Religious symbols are significant for adherents to the religion but are also often divisive as they are representational of it. I have explored this phenomenon through the cross which was in use in ancient civilisations long before being appropriated by Christianity. In ancient Egypt a cross sign, or Ankh, was the sign of life or the living; the Greek goddess Diana is often depicted with a cross above her head; and, there is evidence of crosses being used in a symbolic manner as far back as the Bronze age. We can also see the cross used across many geographies such as in South America before the Spanish conquest, Europe and Asia. It is also ubiquitous in other religions, including Hinduism, Buddhism, Greek and Roman polytheism and even in the Islamic Maliki sect of the Tuareg. Across many of these contexts the cross was and is a sign of hope, life and fertility. Indeed, we see this in the modern era where biologists use either the arrow cross or the latin cross upon a circle to indicate the male or female gender. However, over time it became weaponised, a symbol of a specific truth. I explore whether it is possible to create a universal cross, a cross that is a sign of hope across different cultures, people and places, to make it something universally beautiful.
Peaceful relict (talisman), 2004
Necklace; lampworking borosilicate glass, 24 carat gold
Photographed by David Williams
Jewellery offers a way for me to create smaller scale sculpture which allows my messages to be communicated to a wider and more varied audience in an inherently personal way.
During my travels around the world I am often stopped by people to compliment my talisman and they easily accept my interpretation of the cross without any aggression, suggesting that my design has achieved my goal of universality.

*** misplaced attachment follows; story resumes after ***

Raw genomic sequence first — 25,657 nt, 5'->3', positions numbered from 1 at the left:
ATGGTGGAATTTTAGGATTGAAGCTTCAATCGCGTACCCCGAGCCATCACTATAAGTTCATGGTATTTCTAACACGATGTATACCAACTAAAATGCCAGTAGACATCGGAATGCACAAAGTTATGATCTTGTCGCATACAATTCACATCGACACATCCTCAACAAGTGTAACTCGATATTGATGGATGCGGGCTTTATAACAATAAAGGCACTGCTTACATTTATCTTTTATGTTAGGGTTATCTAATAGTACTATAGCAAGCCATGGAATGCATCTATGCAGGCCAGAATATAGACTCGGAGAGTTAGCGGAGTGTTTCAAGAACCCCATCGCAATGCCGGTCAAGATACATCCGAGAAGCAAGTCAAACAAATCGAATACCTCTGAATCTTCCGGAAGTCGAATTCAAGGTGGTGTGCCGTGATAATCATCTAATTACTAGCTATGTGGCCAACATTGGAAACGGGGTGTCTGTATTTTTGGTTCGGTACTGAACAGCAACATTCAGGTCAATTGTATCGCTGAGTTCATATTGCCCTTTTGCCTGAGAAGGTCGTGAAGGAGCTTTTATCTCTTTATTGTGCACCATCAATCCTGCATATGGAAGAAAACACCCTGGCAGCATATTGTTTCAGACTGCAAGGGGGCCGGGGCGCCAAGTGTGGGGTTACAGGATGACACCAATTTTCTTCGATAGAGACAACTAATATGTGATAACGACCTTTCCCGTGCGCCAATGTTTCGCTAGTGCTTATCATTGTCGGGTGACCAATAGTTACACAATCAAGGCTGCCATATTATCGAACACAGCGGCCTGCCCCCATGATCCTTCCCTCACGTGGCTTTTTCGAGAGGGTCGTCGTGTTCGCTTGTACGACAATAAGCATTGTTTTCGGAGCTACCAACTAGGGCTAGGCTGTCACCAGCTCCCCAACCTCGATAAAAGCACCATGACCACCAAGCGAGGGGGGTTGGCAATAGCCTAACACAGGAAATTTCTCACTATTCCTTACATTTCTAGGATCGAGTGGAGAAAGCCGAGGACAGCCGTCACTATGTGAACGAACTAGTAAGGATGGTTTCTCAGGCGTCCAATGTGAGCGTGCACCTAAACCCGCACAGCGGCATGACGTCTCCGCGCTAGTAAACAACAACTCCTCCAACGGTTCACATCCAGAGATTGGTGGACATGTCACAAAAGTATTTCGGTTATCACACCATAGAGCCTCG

Peaceful Relict (talisman) (2004) reflects a version of my concept of a universal cross. I created it as a piece of jewellery in order for my message to be communicated to a wider and more varied audience in an inherently personal way.
Having worked on a small, jewellery scale to create my concept of a universal cross I then developed it on a larger scale with Crucifixion and Peaceful Relict (2020).
Peaceful relict, 2020
Neon, recycled wood from Durham Castle.
Photographed by Voyt Zyzny
Designed to be interactive this aims to help people understand that they do have feelings and that these are valid. However, everyone’s feelings should be taken into account, but on one condition: that they do not harm others. I tell people it reacts to their negative thoughts. I have noticed that most feel uneasy touching my cross.
Peaceful Relict (2020) is designed to be interactive. The goal of this is to help people understand that they do have feelings and that these are valid. Everyone’s feelings should be taken into account, but on one condition: that they do not harm others. When people approach this cross I tell people that it reacts to their negative thoughts. I have noticed that most feel uneasy at the prospect of touching it.